Helltown (or Hell Town).
The settlement south of Hatches Harbor and north of Lancy’s Harbor (an inlet that no longer exists) emerged in the 1880s and remained within living memory well into the 1960s. At its peak, Helltown had 33 buildings, a fleet of 30 dories and a working population of about 125 fishermen, according to an informal history by Irving S. Rogers. It was busiest in winter, when Grand Bankers and schooners were necessarily at anchor and men sought fish in closer grounds. Huts so near the water meant a considerable saving of precious time each day, until the coming of the “gasoliners” eliminated that advantage. Rogers implied that Helltown earned its name from hellish working conditions. But when Mary Heaton Vorse asked an old captain why it was called Helltown, she was answered, “Because of the helling that went on there.” That licentious Helltown — a Tenth Circle to Provincetown’s Ninth — now occupies the popular imagination, in which it’s often confused or conflated with Long Point.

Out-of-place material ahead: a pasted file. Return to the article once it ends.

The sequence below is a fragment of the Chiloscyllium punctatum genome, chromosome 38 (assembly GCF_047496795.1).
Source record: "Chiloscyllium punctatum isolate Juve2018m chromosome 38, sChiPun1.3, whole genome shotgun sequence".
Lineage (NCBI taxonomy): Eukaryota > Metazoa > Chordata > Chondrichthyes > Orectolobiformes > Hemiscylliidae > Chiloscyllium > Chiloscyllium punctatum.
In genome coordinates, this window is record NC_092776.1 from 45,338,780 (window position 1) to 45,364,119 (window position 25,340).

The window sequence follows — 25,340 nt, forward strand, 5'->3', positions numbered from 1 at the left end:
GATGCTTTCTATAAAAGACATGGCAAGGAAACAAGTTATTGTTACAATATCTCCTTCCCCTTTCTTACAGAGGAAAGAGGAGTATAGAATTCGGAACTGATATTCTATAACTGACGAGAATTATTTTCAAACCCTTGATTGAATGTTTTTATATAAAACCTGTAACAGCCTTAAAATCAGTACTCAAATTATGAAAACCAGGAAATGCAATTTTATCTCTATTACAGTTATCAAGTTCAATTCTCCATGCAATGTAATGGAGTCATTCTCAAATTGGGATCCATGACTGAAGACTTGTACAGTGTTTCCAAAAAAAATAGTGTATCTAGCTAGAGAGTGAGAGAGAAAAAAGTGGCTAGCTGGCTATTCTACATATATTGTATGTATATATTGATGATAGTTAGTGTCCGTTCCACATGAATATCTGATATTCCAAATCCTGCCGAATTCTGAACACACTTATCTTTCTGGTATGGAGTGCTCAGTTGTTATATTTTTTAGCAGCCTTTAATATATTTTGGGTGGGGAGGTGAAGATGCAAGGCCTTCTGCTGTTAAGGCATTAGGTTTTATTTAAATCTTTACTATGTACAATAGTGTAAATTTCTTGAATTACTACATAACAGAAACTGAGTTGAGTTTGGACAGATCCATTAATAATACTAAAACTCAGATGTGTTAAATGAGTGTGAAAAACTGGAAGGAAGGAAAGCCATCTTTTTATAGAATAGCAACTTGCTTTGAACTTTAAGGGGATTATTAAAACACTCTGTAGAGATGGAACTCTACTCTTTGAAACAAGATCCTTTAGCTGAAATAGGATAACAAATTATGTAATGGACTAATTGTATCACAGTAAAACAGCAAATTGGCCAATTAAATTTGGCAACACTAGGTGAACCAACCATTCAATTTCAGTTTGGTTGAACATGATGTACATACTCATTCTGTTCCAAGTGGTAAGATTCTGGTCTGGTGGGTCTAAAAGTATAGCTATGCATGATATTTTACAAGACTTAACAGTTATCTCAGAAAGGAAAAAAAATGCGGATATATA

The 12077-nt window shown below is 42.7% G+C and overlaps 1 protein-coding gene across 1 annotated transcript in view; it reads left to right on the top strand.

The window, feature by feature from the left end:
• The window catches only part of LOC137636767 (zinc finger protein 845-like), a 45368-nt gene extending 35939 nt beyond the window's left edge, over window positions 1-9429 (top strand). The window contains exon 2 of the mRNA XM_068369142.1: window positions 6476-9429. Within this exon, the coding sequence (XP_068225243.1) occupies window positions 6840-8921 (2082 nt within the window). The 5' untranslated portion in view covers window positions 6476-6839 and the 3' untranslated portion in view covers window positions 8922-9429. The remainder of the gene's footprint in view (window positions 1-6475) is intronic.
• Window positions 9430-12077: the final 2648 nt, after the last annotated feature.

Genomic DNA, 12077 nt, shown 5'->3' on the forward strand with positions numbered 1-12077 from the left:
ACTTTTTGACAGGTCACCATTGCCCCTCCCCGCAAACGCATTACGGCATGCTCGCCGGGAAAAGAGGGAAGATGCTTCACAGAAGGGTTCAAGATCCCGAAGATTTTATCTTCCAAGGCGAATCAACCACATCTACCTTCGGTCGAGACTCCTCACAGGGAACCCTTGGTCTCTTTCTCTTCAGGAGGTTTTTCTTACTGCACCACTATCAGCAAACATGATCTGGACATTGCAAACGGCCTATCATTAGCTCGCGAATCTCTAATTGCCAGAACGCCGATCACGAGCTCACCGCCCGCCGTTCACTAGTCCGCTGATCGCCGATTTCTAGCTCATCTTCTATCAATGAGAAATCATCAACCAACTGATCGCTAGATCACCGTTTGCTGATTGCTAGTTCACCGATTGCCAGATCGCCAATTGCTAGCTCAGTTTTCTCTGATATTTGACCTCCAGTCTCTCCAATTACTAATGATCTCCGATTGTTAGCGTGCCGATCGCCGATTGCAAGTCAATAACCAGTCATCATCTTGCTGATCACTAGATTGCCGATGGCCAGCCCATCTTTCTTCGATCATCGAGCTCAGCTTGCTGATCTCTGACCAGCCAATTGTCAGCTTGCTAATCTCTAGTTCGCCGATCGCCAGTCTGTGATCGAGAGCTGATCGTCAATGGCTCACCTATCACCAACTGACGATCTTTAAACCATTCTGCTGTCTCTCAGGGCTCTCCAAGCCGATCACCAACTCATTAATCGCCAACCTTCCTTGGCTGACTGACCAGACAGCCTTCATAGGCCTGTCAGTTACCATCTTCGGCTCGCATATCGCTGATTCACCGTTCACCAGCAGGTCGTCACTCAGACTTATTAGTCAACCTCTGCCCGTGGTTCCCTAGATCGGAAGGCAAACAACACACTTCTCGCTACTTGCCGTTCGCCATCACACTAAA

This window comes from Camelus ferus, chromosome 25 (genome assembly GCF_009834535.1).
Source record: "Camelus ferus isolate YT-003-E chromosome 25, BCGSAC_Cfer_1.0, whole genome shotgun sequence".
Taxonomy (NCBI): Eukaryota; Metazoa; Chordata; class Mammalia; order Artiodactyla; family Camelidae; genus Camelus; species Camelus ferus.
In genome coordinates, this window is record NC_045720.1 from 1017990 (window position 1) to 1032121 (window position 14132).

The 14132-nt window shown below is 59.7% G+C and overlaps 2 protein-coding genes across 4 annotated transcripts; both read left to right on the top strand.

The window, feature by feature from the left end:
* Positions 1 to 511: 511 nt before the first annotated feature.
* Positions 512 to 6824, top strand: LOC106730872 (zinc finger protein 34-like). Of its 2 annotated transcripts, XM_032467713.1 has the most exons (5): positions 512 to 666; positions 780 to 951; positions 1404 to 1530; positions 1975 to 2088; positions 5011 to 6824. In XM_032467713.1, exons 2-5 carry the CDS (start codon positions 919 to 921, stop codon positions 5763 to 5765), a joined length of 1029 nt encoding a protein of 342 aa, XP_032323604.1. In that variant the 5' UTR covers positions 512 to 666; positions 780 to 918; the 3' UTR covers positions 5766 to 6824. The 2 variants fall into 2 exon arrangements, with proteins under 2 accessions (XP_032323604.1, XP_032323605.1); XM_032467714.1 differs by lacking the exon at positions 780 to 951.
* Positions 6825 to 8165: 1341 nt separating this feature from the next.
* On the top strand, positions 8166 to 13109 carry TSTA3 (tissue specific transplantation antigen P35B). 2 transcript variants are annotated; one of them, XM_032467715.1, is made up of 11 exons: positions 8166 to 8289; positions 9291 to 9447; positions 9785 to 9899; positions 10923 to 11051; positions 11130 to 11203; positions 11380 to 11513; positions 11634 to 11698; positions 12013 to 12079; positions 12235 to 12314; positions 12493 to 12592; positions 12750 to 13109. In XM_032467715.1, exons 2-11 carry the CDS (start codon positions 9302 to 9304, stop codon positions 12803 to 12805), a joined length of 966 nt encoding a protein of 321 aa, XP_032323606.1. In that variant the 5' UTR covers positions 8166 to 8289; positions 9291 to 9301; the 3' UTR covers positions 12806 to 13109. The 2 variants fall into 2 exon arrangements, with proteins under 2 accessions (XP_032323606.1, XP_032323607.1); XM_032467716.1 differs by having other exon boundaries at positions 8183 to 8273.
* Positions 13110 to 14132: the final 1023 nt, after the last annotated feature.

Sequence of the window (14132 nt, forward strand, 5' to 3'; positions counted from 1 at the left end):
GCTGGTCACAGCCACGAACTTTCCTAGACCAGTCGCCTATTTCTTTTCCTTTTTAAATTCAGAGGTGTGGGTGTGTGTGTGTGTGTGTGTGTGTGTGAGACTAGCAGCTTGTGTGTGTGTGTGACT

¶ Adapted from Building Provincetown (2015). ¶ Image from Bird’s Eye View of the Town of Provincetown (1882), by A. F. Poole, courtesy of the Unitarian Universalist Meeting House.